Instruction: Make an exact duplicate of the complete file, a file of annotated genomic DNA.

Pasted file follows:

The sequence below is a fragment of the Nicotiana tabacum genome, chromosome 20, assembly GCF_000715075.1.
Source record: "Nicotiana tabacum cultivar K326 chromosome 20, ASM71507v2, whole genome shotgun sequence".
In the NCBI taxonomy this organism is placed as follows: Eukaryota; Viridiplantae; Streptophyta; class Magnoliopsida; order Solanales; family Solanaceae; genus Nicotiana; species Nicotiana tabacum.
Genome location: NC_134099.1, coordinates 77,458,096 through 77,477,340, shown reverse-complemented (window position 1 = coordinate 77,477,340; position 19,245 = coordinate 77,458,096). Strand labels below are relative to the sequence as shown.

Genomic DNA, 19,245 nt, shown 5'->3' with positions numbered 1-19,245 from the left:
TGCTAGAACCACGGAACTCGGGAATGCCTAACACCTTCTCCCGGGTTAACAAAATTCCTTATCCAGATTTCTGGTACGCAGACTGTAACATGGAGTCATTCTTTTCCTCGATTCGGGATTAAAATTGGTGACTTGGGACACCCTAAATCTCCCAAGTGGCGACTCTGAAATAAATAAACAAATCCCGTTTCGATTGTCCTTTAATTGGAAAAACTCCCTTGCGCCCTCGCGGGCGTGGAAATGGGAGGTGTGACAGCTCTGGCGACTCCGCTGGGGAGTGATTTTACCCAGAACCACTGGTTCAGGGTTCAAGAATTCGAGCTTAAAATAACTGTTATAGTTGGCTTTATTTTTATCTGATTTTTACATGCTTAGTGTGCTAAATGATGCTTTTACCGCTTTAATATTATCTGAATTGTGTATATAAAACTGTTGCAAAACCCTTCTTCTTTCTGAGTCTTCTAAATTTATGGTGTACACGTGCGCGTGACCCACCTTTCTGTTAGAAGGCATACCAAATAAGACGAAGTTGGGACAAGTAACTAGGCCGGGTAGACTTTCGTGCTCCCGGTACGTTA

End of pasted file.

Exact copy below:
The sequence below is a fragment of the Nicotiana tabacum genome, chromosome 20, assembly GCF_000715075.1.
Source record: "Nicotiana tabacum cultivar K326 chromosome 20, ASM71507v2, whole genome shotgun sequence".
In the NCBI taxonomy this organism is placed as follows: Eukaryota; Viridiplantae; Streptophyta; class Magnoliopsida; order Solanales; family Solanaceae; genus Nicotiana; species Nicotiana tabacum.
Genome location: NC_134099.1, coordinates 77,458,096 through 77,477,340, shown reverse-complemented (window position 1 = coordinate 77,477,340; position 19,245 = coordinate 77,458,096). Strand labels below are relative to the sequence as shown.

Genomic DNA, 19,245 nt, shown 5'->3' with positions numbered 1-19,245 from the left:
TGCTAGAACCACGGAACTCGGGAATGCCTAACACCTTCTCCCGGGTTAACAAAATTCCTTATCCAGATTTCTGGTACGCAGACTGTAACATGGAGTCATTCTTTTCCTCGATTCGGGATTAAAATTGGTGACTTGGGACACCCTAAATCTCCCAAGTGGCGACTCTGAAATAAATAAACAAATCCCGTTTCGATTGTCCTTTAATTGGAAAAACTCCCTTGCGCCCTCGCGGGCGTGGAAATGGGAGGTGTGACAGCTCTGGCGACTCCGCTGGGGAGTGATTTTACCCAGAACCACTGGTTCAGGGTTCAAGAATTCGAGCTTAAAATAACTGTTATAGTTGGCTTTATTTTTATCTGATTTTTACATGCTTAGTGTGCTAAATGATGCTTTTACCGCTTTAATATTATCTGAATTGTGTATATAAAACTGTTGCAAAACCCTTCTTCTTTCTGAGTCTTCTAAATTTATGGTGTACACGTGCGCGTGACCCACCTTTCTGTTAGAAGGCATACCAAATAAGACGAAGTTGGGACAAGTAACTAGGCCGGGTAGACTTTCGTGCTCCCGGTACGTTA